Publication No. 14068
Flinn STEM Design Challenge™
Materials Included In Kit
Balsa wood, 60 cm, 100 pieces
Foam bases, 14" x 5" x 1", 12
Graph paper, 8½" x 14"
Machine bolts with nuts, 2
Steel wire, 14 gauge, 2 feet
Straight pins, 450
Wood glue, 1 oz, 6 bottles
Additional Materials Required
(for each lab group)
Gram weight set (or other weighted materials)
Rulers, metric, 2
Students should wear protective eyewear and practice lab safety when working with scissors and other tools. Remind students to wash their hands thoroughly with soap and water before leaving the laboratory.
Correlation to Next Generation Science Standards (NGSS)†
Science & Engineering PracticesAsking questions and defining problems
Planning and carrying out investigations
Constructing explanations and designing solutions
Obtaining, evaluation, and communicating information
Disciplinary Core IdeasMS-ETS1.A: Defining and Delimiting Engineering Problems
MS-ETS1.C: Optimizing the Design Solution
HS-PS2.A: Forces and Motion
HS-ETS1.B: Developing Possible Solutions
Crosscutting ConceptsScale, proportion, and quantity
Structure and function
MS-ETS1-2. Evaluate competing design solutions using a systematic process to determine how well they meet the criteria and constraints of the problem.
Answers to Prelab Questions
Answers to Questions
How Stuff Works. http://science.howstuffworks.com/engineering/civil/bridge.htm. Accessed August 2015.
How many bridges would you estimate are in the United States? A thousand? Ten thousand? Actually, over half a million bridges are used every day to cross obstacles, such as rivers, railroad tracks or valleys. Learn more about the forces that act on bridges and then design a bridge and test its load capacity.
Civil engineers are responsible for designing and supervising large construction projects, including roads, bridges and dams. They work with a team of other professionals to determine the feasibility of plans related to the cost and safety of the designs. They are primarily responsible for the basic framework and the implementation of strong, safe and long-lasting structures. When building bridges, civil engineers must take the following into account:
Two primary forces that engineers must take into account when building bridges are tension and compression. Tension is a pulling force and can cause a bridge to snap or break if not carefully monitored or accounted for. Compression acts opposite of tension and is a pushing force. If compression puts too much stress onto the bridge, it will buckle (see Figure 1). Other, less common but equally devastating forces that act on bridges include torsion, shear stress and resonance. Torsion specifically affects suspension bridges and causes the roadway to rotate and twist like a rolling wave. This is typically due to high winds. Shear stress can rip a bridge apart when two fastened structures are forced in opposite directions. Finally, resonance occurs when unchecked vibrations increase and travel through the bridge in the form of destructive waves.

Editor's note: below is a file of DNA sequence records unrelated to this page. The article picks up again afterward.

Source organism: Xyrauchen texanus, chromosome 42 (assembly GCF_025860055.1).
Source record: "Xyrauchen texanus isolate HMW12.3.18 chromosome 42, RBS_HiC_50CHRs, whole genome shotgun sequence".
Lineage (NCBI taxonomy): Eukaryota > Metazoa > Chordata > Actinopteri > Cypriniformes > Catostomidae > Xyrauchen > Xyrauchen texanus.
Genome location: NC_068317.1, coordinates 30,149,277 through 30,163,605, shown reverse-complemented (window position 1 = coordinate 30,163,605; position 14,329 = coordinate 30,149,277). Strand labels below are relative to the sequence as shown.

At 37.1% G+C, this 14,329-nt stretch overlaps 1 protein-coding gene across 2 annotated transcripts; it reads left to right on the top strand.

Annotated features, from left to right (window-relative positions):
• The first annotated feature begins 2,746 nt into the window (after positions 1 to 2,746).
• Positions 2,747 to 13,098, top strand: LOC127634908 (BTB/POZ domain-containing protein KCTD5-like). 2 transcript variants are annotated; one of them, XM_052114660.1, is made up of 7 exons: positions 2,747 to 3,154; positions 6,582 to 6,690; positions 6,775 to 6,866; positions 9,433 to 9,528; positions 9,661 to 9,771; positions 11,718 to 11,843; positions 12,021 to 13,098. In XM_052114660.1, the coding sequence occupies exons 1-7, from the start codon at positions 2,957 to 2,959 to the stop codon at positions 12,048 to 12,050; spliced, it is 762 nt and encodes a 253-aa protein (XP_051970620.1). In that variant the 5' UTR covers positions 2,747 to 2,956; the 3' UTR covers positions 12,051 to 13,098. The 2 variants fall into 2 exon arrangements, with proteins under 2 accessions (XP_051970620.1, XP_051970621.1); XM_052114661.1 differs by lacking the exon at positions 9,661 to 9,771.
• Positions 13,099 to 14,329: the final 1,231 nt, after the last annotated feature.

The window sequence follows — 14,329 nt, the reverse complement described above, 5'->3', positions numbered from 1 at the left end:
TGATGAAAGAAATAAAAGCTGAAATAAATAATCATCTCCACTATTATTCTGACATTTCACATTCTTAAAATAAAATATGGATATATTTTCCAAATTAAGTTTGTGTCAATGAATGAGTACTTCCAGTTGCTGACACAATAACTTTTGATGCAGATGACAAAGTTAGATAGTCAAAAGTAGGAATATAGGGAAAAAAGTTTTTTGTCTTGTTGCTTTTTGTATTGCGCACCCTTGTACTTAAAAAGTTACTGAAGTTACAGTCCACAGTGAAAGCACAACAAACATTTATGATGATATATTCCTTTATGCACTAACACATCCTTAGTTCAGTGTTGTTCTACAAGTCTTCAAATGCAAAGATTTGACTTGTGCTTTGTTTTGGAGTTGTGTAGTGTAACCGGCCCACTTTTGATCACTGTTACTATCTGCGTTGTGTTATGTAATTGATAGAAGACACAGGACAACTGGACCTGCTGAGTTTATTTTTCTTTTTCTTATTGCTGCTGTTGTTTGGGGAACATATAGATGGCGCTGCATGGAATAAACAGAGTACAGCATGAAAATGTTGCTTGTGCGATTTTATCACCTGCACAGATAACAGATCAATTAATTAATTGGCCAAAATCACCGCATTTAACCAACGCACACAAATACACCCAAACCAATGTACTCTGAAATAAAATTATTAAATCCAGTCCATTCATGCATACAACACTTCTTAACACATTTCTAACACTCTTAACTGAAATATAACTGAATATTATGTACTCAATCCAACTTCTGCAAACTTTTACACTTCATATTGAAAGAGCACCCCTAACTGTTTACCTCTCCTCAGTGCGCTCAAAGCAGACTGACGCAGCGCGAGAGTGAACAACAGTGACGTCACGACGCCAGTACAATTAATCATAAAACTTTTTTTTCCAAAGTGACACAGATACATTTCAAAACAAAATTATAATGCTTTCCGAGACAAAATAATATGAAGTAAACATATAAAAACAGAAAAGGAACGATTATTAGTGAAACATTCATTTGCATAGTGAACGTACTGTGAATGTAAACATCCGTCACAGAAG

Three of the most common bridges are beam bridges, arch bridges and suspension bridges. Each bridge has its own unique characteristics, strengths and weaknesses. A bridge made as the result of a combination of these basic bridge types is called a composite bridge. A beam bridge has a simple design—a horizontal beam with piers at each end (see Figure 2). Rarely will they span over 60–75 meters due to tension and compression. The piers support the downward force of gravity, load and weight of the bridge itself. The further apart the piers, the weaker the bridge is and more likely to succumb to buckling or snapping. Engineers have developed methods to dissipate or spread out the forces. By increasing the height of the beam or adding latticework (a truss system of triangles), tension is dissipated strengthening the bridge.
Arch bridges are some of the oldest bridges, designed by ancient Romans over 2,000 years ago. These bridges will span distances of 60–245 meters. The design allows the forces to act against themselves creating a very stable, long lasting bridge (see Figure 3). By design, the forces are spread outward by the curvature and are concentrated on the abutments—supports for the arch bridge. Tension is not a major concern with an arch bridge unless the curvature is extended too far (i.e., the arch is too large). The greatest challenge to building an arch bridge is maintaining structural integrity during the building process. Until the two converging sides join in the middle, the bridge is very unstable.
The suspension bridge has the ability to span vast distances of 600–2,100 meters. This design suspends the roadway from steel cables that drape over two towers and are ultimately secured to anchorages. A deck truss is built beneath the roadway to avoid torsion. The load on the roadway is transferred through the steel cables via tension force and then toward the towers and the anchorages and lastly to the ground (see Figure 4).
The purpose of this activity is to design and build a bridge that will be tested for its ability to carry a load. Small weights will be added to the bridge until the bridge breaks.
Balsa wood, 15 sticks
Foam base, 14" x 5" x 1", 2
Individual Design Worksheets, 3
Straight pins, box of 75
Wear protective eyewear while cutting balsa wood and testing the bridges. Special precaution should be taken when cutting the wood with scissors or removing pins with the use of pliers. Wash hands thoroughly with soap and water before leaving the laboratory. Please follow all laboratory safety guidelines.
Part A. Bridge Specifications
Student Worksheet PDF